Do you know who this man is? Neither do I, but I feel like I should. This picture popped up when I Googled the tiny cemetery in rural Oklahoma where my great-grandparents are buried. It’s the spitting image of my great-grandfather, but it’s not him. Great-grandpa lived to be 100, and I was blessed to know him as an adult. Humans are hard-wired to recognize those we know. Though the resemblance is uncanny (my mother says “amazing”), I know it’s not him.
So who is he? The Internet associated him with a country cemetery of maybe 350 residents, of whom I’m related to a meaningful percentage. Plus he’s looking at me with my grandmother’s eyes and her brother’s face…he’s got to be a relative. We have no idea who he is, and there’s no one left who would know. The last of my great-grandparents’ twelve children–ironically their oldest–died five years ago at 100. My guess is that he’s my great-grandfather’s father, after whom he was named, and who’s buried in the same cemetery. The resemblance between them is too strong for him to be anything else. According to his headstone, my great-great-grandfather died in 1925. Anyone who might remember him would be at least 100. I doubt that person exists.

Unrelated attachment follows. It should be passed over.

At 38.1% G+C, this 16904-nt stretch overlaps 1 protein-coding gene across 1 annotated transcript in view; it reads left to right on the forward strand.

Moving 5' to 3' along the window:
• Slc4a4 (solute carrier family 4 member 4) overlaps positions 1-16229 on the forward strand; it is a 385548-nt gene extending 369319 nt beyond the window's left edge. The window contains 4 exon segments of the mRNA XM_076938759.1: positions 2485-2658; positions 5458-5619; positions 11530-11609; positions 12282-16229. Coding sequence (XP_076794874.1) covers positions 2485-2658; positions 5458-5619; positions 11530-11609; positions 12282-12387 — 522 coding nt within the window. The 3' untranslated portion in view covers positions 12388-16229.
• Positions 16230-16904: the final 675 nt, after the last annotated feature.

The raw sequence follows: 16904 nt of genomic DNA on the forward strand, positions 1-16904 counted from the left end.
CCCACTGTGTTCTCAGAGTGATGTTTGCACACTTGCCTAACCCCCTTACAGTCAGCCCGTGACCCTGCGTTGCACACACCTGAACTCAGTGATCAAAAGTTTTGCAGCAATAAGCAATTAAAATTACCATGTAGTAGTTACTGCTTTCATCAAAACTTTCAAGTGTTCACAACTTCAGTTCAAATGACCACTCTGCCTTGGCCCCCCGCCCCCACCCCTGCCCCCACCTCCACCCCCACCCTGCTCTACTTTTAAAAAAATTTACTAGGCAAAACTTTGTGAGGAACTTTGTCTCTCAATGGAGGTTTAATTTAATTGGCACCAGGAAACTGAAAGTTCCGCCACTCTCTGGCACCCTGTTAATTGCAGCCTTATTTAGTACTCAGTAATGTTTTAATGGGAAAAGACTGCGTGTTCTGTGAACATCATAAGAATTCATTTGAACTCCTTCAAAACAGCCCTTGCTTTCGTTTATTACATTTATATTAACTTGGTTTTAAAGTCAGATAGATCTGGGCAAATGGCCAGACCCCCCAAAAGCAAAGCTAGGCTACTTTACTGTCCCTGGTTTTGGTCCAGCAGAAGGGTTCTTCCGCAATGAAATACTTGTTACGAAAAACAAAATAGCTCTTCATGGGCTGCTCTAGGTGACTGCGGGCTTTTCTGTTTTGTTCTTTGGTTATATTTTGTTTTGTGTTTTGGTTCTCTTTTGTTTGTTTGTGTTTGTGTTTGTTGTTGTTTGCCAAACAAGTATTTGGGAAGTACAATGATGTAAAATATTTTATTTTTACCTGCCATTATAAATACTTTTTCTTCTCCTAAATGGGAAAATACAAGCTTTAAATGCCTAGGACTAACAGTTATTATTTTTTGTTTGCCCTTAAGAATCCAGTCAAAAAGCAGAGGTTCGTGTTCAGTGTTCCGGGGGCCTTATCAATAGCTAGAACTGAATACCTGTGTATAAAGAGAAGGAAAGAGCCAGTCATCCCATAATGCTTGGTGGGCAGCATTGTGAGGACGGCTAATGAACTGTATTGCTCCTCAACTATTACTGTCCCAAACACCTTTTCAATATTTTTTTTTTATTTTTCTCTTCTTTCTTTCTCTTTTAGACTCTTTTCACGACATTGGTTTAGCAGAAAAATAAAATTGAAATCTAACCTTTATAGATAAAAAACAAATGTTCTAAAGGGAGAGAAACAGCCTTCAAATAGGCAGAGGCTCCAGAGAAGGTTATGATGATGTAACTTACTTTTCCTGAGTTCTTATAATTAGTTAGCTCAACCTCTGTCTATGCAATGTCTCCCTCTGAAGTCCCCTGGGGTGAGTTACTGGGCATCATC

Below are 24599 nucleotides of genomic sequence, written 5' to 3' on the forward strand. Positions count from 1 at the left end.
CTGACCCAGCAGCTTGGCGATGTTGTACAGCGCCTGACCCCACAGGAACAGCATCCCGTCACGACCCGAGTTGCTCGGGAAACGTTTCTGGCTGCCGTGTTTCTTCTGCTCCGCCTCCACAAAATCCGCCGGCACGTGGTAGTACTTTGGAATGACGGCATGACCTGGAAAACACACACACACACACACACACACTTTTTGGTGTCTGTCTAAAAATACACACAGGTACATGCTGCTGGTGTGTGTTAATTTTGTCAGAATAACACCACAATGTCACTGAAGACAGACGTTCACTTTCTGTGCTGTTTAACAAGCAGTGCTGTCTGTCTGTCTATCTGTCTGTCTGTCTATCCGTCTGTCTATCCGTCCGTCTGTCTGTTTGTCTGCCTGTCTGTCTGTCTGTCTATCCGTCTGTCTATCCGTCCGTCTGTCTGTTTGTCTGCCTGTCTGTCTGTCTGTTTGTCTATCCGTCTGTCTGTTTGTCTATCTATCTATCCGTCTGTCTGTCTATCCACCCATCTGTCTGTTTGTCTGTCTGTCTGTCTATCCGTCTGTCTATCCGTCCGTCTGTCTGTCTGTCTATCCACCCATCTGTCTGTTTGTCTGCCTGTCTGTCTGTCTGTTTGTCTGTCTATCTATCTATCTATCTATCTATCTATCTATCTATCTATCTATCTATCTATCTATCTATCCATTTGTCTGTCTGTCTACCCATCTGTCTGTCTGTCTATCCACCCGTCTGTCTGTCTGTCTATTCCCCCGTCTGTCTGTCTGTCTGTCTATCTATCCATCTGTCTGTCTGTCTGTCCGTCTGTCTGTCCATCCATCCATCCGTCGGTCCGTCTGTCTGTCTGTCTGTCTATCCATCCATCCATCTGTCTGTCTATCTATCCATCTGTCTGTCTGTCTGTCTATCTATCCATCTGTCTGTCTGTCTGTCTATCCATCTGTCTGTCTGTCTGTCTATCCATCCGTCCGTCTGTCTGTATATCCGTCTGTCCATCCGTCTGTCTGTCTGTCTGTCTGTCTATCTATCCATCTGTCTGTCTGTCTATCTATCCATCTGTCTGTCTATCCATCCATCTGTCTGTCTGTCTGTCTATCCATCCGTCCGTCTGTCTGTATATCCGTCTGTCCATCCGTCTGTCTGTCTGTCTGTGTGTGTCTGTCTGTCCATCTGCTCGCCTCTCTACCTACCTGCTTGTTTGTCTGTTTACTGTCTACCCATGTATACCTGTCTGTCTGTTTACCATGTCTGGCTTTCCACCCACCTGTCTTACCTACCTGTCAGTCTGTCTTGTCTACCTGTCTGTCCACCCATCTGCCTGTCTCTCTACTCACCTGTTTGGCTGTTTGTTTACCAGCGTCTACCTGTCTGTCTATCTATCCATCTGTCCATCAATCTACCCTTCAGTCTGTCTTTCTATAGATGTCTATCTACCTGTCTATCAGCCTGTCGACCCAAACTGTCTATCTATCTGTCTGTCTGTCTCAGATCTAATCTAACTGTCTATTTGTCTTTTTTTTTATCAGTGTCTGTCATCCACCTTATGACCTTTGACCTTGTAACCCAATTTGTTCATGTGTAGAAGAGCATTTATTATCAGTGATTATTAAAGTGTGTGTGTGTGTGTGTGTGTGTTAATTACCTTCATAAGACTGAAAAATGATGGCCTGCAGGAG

His face has stayed with me since I found the picture; it bothers me that I don’t know for certain who he is. He looks just like a man I grew up loving, a man who attended my wedding. We must be related, yet he is lost to time. I suppose that’s the fate of us all. We’re here for a brief instant, then the day comes when the last person who remembers us is gone. It is sad, but it is life. Already I’ve lost friends and loved ones at this halfway point of my life. Yet I remember. I remember them with fond memories; I will see them again, all too soon. And I will learn who the man in the picture is, and we will remember together.
“One lives in the hope of becoming a memory.” –Antonio Porchia